“We tried to get him to come as Joan of Arc, but nothing doing,” said McCarley. Already his cardboard nose was starting to work loose.
“I was afraid someone would set me on fire.”
“Only if you start hearing voices,” Father Dom said, smiling when worried Joe glanced up.
Inside the lounge, festivities were puttering along. Four men shared the couch in front of the TV, talking and half watching an NFL roundup. Another group was playing darts. Everybody else was hovering over the snack table, from which most of the buffalo wings were cleared out. Most of one of the pizzas—cheese—was left.
“The Assyrian swept down like a wolf on the fold,’” said Father Benni, the rector, nodding at the decimated food.
“At least they’re not letting the pizza get cold. Where’s your costume?”
“This is it. The Good Priest.” He folded his long arms and assumed a benevolent expression, and Father Dom forbore from reminding him that generations of students, reacting to his firm command, had called him Sheriff. “Bing Crosby will play me in the movie. I don’t know who’s going to play you.”
“Robert Redford.” Father Dom reached over to the table and snagged a wing.
“What do you think, Joe?” Father Benni said. Joe’s head snapped around when he heard the rector say his name. “Do you think Robert Redford could play Father Dom?”
“It wouldn’t be easy. A man of Father Dom’s experience,” Joe said carefully.
Father Petrus, standing nearby, snorted. “Hey,” Father Dom said.
The rector was still looking at Joe. “Have you asked Father yet? I think this would be a fine time.”
It wasn’t a fine time, whatever they were talking about—Father Dom both did and didn’t want to know. Joe was braiding his fingers, looking at the carpet, and the color had dropped from his face. When he spoke, Father Dom had to lean close to hear. “Father Benni would like to observe our class tomorrow. I told him I’m not the one who makes the decisions.”
“You are, actually. You can say if you’d rather not be watched.” At this moment Father Dom would happily have strangled the smiling rector, who was, of course, within his rights.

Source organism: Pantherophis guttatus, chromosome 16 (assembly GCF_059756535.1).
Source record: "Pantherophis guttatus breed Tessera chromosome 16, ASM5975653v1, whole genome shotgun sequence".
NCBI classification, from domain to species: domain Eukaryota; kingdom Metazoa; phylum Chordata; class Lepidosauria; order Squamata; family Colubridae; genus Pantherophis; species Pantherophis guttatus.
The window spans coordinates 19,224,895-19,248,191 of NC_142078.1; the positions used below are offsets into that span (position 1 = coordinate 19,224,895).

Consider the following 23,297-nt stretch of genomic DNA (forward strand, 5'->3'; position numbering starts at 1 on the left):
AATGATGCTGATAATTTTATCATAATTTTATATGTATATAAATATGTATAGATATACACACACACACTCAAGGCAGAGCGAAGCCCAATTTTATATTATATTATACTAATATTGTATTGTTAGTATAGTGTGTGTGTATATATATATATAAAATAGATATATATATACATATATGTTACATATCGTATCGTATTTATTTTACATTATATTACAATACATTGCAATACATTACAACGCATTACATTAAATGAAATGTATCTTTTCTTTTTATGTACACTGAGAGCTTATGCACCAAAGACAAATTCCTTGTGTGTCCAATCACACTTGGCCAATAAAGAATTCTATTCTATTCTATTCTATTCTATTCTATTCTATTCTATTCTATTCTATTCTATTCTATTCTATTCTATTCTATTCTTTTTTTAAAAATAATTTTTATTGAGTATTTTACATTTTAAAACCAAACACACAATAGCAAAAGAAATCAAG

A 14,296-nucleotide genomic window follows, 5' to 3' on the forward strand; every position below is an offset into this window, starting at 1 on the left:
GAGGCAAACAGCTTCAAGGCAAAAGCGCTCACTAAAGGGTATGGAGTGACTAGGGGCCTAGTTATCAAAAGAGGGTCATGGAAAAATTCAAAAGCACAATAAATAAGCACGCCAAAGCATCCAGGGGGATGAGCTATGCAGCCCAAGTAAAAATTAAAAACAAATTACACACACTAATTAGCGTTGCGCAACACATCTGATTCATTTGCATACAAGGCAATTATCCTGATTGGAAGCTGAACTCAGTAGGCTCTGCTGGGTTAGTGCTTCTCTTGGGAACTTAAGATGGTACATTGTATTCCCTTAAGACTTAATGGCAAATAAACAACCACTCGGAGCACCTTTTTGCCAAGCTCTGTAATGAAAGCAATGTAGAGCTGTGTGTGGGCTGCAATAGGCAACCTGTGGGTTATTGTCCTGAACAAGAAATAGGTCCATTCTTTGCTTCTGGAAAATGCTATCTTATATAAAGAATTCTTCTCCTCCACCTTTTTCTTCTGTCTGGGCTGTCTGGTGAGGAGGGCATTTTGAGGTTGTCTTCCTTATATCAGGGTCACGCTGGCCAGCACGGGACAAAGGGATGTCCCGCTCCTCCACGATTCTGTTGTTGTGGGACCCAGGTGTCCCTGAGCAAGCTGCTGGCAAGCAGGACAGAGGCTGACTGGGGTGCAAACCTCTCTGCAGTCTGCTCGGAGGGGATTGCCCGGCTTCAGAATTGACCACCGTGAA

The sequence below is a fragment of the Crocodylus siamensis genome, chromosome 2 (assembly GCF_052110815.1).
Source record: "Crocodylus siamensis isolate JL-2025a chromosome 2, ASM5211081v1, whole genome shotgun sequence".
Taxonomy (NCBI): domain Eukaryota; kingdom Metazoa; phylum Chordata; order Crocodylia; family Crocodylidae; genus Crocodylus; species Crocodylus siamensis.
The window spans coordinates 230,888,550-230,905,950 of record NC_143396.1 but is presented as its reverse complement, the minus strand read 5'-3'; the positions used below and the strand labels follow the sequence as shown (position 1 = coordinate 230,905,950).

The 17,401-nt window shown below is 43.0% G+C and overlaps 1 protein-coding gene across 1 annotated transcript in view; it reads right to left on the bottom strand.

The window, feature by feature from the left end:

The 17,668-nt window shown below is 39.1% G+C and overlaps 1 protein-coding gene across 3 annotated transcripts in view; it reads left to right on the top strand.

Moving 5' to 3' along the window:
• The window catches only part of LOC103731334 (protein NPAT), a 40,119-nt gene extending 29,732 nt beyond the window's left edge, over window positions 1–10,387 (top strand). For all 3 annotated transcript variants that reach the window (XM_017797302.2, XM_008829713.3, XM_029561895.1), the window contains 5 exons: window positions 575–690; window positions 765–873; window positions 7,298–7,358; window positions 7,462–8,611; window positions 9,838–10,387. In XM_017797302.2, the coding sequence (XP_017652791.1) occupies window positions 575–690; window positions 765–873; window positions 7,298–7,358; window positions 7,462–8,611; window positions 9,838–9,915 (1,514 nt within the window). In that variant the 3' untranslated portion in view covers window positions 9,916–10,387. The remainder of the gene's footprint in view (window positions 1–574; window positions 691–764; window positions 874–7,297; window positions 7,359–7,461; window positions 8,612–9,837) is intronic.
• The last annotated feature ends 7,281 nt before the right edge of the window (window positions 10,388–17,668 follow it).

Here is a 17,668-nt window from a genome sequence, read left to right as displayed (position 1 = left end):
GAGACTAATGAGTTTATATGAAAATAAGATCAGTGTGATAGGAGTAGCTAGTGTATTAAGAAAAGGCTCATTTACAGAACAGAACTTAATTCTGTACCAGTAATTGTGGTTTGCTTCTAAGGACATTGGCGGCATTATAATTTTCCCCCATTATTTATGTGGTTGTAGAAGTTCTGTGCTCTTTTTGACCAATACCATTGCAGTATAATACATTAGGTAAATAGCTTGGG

“What’s the point of the class, if you’re not watched?” Joe said.
“The practicum is the best of all the seminary classes,” Father Benni said. “Getting feedback is a real gift. You’re able to see yourself as others see you. I miss that.”
Joe’s face was expressionless beside Father Benni’s basking, nostalgic smile. Father Dom said, “We can give you a taste of the old medicine, Greg.”
Father Benni said, “I was seminary champion in practicum. Everybody wanted to confess to me, because I gave the easiest penances.”
“What made you change?” Father Dom said.
“I haven’t changed,” the rector said sunnily. “I’m a lamb. Isn’t that right, Joe?”
Joe was studying his shoes. “When I first got here the fifth-year guys told me that you were easy.” His mouth twitched. “They said you were easy, but to go to Father Dom if I had anything bad.
He forgave everything.”
“That’s why we have him teach the practicum,” Father Benni said equably. Glancing at Joe, he added, “It will go fine. You’ll see.” His voice was full of reassurance, but Joe’s proto-smile had dissolved, and Father Dom guided the rector to the other side of the room.
“The practicum isn’t Joe’s best class,” Father Dom said quietly. From the couch came a small whoop; the TV was showing a beer ad that everybody liked.
“I’m not sure Joe has a best class,” Father Benni said. “His paper for Mission & Ministry was a page and a half. In homiletic practicum he fell apart completely—got up and just couldn’t speak. He doesn’t look like a man on his way to ordination. He looks like a man on his way to the electric chair.”